• By combining its technique with PAM, CLARANS started the process by searching a graph on each node that has a potential solution. This process produced a set of k medoid. Medoid will be replaced after this process and clusters will be produced. Produced clusters are a neighboring cluster of the existing clustering. In this technique, node will be selected and compared to user-defined number. CLARANS moves to another node neighbor to start the process when the best candidate is found. If not, the local optimum is found, and node will be selected randomly to search a new local optimum.

Hierarchical Algorithms

Hierarchical algorithm is a method that produces the hierarchy of clustering. The application of these clustering approaches could be found in various fields such as modern biology, biological taxonomy, as well as computer science and engineering. According to Theodoridis and Koutroumbas (2009), hierarchical algorithms could be divided into two categories:
  • Agglomerative algorithms: The algorithms produce a decreasing number of clusters in each step. Two nearest clusters will be merged to produce sequences of clustering schemes.

  • Divisive algorithms: Contrary to the agglomerative algorithms, these algorithms produce an increasing number of clustering each step. Each group is split into two clusters to produce sequences of clustering scheme.

The example of some hierarchical based algorithm could be described as follows:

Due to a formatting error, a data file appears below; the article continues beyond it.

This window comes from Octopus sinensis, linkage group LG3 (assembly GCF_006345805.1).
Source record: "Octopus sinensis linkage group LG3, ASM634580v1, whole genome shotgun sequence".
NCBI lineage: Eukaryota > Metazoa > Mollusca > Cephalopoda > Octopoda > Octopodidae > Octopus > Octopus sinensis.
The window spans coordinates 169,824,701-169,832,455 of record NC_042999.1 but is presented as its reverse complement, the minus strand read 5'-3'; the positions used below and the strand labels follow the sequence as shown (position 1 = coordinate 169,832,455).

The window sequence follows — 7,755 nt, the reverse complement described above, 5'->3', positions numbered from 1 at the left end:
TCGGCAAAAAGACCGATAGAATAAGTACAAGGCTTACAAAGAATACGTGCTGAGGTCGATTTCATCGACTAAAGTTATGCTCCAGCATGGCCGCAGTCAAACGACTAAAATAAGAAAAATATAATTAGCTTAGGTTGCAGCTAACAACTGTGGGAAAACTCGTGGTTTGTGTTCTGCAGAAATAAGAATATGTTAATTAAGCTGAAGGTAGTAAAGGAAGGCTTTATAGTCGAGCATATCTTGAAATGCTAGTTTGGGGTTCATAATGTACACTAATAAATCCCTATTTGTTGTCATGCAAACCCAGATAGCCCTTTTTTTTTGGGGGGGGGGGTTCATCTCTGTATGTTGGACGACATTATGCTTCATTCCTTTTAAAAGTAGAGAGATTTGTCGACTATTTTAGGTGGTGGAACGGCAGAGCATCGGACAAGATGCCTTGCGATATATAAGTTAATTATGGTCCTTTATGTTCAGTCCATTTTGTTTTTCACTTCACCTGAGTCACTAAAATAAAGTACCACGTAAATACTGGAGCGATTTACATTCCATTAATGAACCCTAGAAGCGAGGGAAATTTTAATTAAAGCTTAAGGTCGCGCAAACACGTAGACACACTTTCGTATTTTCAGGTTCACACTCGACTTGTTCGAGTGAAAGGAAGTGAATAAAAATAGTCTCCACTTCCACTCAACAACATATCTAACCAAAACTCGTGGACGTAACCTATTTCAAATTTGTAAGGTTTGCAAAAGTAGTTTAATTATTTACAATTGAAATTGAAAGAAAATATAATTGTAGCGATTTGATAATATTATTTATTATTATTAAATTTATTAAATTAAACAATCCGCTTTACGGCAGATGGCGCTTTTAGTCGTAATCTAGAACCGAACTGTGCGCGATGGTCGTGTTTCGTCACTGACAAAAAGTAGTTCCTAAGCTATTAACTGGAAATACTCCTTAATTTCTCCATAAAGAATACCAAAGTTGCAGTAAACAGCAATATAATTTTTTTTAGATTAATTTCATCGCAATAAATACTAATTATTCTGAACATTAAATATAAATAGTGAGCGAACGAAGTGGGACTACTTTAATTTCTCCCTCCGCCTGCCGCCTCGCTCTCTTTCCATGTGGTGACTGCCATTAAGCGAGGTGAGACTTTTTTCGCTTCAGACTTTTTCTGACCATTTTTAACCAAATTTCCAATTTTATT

• BIRCH by Zhang et al. (1996) uses CF-tree as a hierarchical structure to partition a point dataset. BIRCH is also the first algorithm that could handle noise efficiently.

  • CURE

  • CURE by Guha et al. (1998) select points from a set of data and then pull them toward the cluster center. To cater the large volume application such as large database, CURE will use the combination of random sampling technique and partition clustering.

Density-Based Algorithms

This type of algorithm considers a cluster as a region in the n-dimensional space. Most of these algorithms do not enforce any restriction to the produced result. It has the ability to handle the outliers. The time complexity is O(N2) which is suitable for large data processing.
  • DBSCAN (Density-Based Spatial Clustering of Applications with Noise)

  • In DBSCAN (Ester et al. 1996) algorithm, each point in group cluster requires to have at least minimum number of point based on certain radius. This algorithm could handle noise or outliers effectively. For an incremental clustering, DBSCAN is used as a basic clustering algorithm. Efficient insertion and deletion of an object to an existing cluster could also be handled by using DBSCAN.

  • DENCLUE (Density-Based Clustering)

  • DENCLUE is suggested by Hinneburg and Keim (1998). This clustering technique is to cluster large database application such as multimedia. The algorithm models the point density analytically. By determining the density attractors, cluster will be easily identified.

Grid-Based Algorithms

Grid-based algorithm is the clustering technique that quantizes a space or region into a finite number of cells. Recently, this type of clustering has been used increasingly in spatial application:
  • STING (Statistical Information Grid-based method)

  • STING is proposed by Wang et al. (1997). It divides the space or region into several rectangular cells based on hierarchical structure. Statistical parameters (i.e., min, max, mean, etc.) are used to calculate numerical feature of each object in the cell. Then clustering information is represented based on the hierarchical structure of the grid cell. This clustering approach offers the efficiency of search queries.

  • WaveCluster

  • WaveCluster is invented by Sheikholeslami et al. (2000). This algorithm is invented from signal processing and frequency domain. The process started by imposing multidimensional grid structure onto the space. Information is represented by grid cell and will be transformed using wavelet transformation. To find the cluster, a dense region in the transformation domain needs to be identified.

Scientific Fundamental